That’s one of the proudest moments of my life no matter how this thing plays out but one of the unfortunate consequences of recognition is that we start getting attacked by people who don’t like Islam very much. So last October it became an issue during the congressional elections: “Obama is a Muslim and this proves it”, “He’s trying to brainwash your kids with sharia-compliant superheroes”, “Anyone watching The 99 will become radicalized and become a jihadi”. My favorite was “We can’t let the Muslims brainwash our children like the Mexicans did with Dora the Explorer”. I mean, just really amazing stuff. All that led to delaying the broadcast of our animated series even though they [network The Hub] bought and paid for the series a year ago.
Meanwhile, we sold it to Cartoon Network in Asia, we sold it in Turkey, Middle East, Australia and other parts of Europe. The first four episodes of the series, it’s actually 26 episodes, are in CGI, HD format, top-tier animation, some of the best the world has seen on television and the U.S., which was supposed to be our first market, now may end up being our last market, if ever, even though they were the first market to buy it.
The irony is when I first started, I got censored in Saudi – when you grow up they tell you the extremism is there, it’s not here in America. The irony is that it’ll be on Saudi TV before American TV, just to put extremism in perspective.
So is there anything you are trying to go around the controversy here, to allay people’s fears that the series would make people “extreme”?
Well the first four episodes actually played at the New York Film Festival and got amazing reviews. For us, people seeing the content is the equivalent of seeing the President’s birth certificate.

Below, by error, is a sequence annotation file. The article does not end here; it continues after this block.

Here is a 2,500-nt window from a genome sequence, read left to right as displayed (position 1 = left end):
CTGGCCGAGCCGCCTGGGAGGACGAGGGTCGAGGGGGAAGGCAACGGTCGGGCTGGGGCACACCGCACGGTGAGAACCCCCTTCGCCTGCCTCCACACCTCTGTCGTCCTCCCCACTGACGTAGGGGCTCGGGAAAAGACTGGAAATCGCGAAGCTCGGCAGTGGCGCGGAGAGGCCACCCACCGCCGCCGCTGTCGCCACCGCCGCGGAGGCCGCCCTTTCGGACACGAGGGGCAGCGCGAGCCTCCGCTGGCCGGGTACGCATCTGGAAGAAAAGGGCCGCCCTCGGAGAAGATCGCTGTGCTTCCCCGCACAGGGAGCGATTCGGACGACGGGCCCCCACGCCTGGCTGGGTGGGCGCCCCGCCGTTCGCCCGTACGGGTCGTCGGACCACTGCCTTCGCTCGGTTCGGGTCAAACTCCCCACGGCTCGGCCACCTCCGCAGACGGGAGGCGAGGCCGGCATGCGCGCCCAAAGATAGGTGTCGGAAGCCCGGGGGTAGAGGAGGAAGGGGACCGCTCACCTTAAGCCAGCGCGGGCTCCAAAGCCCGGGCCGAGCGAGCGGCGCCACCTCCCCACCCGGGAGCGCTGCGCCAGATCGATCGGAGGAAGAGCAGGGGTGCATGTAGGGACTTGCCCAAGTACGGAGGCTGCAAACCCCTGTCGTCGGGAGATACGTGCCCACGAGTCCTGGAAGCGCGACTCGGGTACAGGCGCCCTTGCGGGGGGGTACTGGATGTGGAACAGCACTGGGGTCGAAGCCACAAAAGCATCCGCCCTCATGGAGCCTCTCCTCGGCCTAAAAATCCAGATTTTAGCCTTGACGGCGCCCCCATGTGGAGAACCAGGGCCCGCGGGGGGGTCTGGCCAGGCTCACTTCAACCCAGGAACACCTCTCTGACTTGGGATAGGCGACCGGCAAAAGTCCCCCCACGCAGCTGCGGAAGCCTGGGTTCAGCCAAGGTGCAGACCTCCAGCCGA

The problem that I have is that the delays that happened are almost like an admission of guilt: “Yes, there must be something, that’s why it’s not being broadcast”. So we found another avenue to do it, we came in as a film and we’re still producing season 2 of the animation. It will get on air, it’s a matter of when.
This is not new. In 1970, Sesame Street introduced an African-American couple and got banned in Mississippi and it took the New York Times to name and shame them for them to reverse their decision. It appears that Corporate America is put in a position where, when bigots go after certain groups, they appease them unless they are exposed for doing so and then they [Corporate American] have to choose – are we on the side of bigots or are we on the side of tolerance?
Not too long ago, there was the release of a report called “Fear, Inc”. Do you think that report will help The 99 here in the United States?
I think it further underscores the importance of the project. These people have inspired murderers and it’s much bigger than me. I complain that they try to kill my characters. My characters are fictional. Now they’re killing real people. I think it’s an eye opener. Some people are making money off of this. That’s the bottom line.
What do you see next for The 99?
Season 2 of the animated series is being produced. We need to get on air in the U.S. and some parts of Europe where they have been resistant, like the UK and France and from there, feature film license, games, toys. I have been able to successfully raise money for this 3 times now. But you get to a point where you need the product to be on air, to be seen. I’m very proud of the team. We’ve created almost 1,000 jobs in the last 5 years on 4 continents – it’s become a very big thing for something that started as an idea I had in the back of a cab. Our social objectives are being met, our financial ones not yet but we are very optimistic.
Wham! Bam! Islam! airs on October 13th on PBS. Review to come later on this site!